For the last couple of weeks, I’ve been doing writing sprints with a couple of my critique partners. We agree on a time, e-mail each other a minute or two ahead of it, then write without stopping for 45 minutes. I set use the timer on my phone and more often than not, the ringing startles me out of a deep, trance-like place. Also, more often than not, I have a fresh word count in the vicinity of 1K. After the sprint, we check in and share our progress, then my regularly scheduled writing time resumes.
Honestly, I wasn’t sure this was working for me at first. I’m a fogwalker, so I always write stream of consciousness and I write fairly fast. But not this fast. (I think it’s my competitive nature. My CPs are machines, and I don’t want to look bad when I report my word count!)
In a normal writing session, I don’t leave the sentence I’m on until every word feels perfect (at least for the moment). And I don’t leave the paragraph until I feel it’s expressing exactly what I mean in precisely the right cadence. If I can’t find that right word or cadence, or if I need a bit of information/research to round something out, I stay right there with that sentence/paragraph until I’ve figured everything out.
During a sprint, I leave blanks. I type in empty parentheses or underscores, I write WHAT ELSE? and keep on moving on. Afterwards, there’s generally a good half hour of clean-up, and you might wonder…am I really coming out ahead in the long run?
I believe I am, and here’s why. Sprints kick my brain into high gear. They get me to the desk no matter what, because if I’ve made a commitment to someone else, I will not break it. They keep me from wandering off to check my e-mail when the story feels bumpy or rough, and when I’m writing that fast, there’s no time to get bored with myself and decide I need to take a break and read some blogs. Also, removing my internal editor and my detail obsession (and its sidekick, research addiction) from the equation makes for pure character voice and plot-driven writing. It gets me forward momentum, and the layers are so easily added in once the bones are on the page.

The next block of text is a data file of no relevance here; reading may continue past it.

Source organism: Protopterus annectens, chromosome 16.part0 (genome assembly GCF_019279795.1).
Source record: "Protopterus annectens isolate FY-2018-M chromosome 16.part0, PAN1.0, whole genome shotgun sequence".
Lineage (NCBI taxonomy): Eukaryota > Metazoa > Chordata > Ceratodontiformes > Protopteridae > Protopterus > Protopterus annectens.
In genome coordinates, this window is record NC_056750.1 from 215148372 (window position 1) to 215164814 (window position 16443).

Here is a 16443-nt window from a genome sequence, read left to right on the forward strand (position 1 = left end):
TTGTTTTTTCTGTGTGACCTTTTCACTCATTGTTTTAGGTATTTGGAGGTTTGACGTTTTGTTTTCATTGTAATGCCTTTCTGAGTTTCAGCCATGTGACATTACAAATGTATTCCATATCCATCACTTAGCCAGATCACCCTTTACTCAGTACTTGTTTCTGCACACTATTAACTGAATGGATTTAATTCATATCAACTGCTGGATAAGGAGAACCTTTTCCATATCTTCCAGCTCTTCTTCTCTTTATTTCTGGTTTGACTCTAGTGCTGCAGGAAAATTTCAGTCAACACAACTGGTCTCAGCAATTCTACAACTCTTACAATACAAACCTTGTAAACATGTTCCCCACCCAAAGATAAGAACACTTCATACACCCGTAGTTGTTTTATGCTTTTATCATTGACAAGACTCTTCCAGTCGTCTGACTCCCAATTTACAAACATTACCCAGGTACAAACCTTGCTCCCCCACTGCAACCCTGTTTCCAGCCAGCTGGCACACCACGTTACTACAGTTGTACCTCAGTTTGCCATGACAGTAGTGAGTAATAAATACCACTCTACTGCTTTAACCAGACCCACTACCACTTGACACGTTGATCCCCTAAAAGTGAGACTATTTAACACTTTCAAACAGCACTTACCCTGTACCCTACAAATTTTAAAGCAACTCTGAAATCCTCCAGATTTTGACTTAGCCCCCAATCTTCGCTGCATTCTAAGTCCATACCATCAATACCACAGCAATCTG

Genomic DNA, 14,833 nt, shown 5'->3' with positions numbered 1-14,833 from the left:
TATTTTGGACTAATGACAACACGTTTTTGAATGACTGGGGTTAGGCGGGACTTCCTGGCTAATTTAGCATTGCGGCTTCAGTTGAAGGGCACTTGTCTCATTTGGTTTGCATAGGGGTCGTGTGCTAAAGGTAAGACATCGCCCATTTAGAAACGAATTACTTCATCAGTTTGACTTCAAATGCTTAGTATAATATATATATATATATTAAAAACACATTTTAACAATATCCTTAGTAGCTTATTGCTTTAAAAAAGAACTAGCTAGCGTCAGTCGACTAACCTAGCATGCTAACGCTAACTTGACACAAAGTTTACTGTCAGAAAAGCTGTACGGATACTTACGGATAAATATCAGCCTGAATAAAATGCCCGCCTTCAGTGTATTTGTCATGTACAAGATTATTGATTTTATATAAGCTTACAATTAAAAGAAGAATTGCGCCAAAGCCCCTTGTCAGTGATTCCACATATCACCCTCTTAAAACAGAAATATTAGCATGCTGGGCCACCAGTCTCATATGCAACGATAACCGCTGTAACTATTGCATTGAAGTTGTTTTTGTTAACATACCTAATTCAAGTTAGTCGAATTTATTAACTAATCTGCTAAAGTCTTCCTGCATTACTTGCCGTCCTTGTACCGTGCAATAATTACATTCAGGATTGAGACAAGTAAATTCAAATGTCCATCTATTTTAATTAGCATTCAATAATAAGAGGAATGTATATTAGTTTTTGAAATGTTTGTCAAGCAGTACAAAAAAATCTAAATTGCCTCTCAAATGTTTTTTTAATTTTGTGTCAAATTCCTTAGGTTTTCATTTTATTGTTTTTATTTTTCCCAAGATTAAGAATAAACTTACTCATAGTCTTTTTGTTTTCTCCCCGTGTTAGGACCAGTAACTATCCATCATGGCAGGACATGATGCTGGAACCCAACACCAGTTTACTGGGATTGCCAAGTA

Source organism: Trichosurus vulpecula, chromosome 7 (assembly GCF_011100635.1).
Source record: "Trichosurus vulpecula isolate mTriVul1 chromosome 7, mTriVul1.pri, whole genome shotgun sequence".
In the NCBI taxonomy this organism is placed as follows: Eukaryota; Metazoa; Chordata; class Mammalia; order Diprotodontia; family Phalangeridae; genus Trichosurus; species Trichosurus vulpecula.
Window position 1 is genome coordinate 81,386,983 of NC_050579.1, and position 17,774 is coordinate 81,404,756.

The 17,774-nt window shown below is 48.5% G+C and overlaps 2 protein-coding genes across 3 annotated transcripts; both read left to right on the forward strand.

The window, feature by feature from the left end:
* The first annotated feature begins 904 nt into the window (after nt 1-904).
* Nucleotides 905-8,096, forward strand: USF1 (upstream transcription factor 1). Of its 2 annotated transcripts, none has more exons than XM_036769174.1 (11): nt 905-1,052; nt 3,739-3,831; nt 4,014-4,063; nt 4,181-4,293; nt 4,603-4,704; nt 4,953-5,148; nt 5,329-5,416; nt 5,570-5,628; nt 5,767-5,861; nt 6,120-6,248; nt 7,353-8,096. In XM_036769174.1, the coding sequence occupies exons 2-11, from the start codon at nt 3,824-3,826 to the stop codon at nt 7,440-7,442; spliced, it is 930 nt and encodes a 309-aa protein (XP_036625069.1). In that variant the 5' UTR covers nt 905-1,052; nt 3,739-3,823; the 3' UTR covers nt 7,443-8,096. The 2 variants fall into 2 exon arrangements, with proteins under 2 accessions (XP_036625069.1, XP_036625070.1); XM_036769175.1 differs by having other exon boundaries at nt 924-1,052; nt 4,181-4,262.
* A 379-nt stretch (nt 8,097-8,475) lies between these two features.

My favorite sprints are the early morning sort, the ones at the very beginning of my writing day. They’re better than a triple-shot latte, and I end up riding the buzz at least until lunchtime. Then, if I can get one of my partners to meet me at one, the remainder of my writing day is equally productive.
Can’t I sprint on my own, you ask? Of course. But what fun is that? Misery loves company, but so does joy – and I love knowing that I’m not working alone for a change. That up in B.C. or way out in upstate New York, one of my friends is churning words onto the page just like me. It’s like having a pal meet you at the gym; you’re both doing your own thing, but you’re in it together.
Tell me, writers. Have you tried sprints or the Twitter version, #1K1hr? If so, how does it work for you?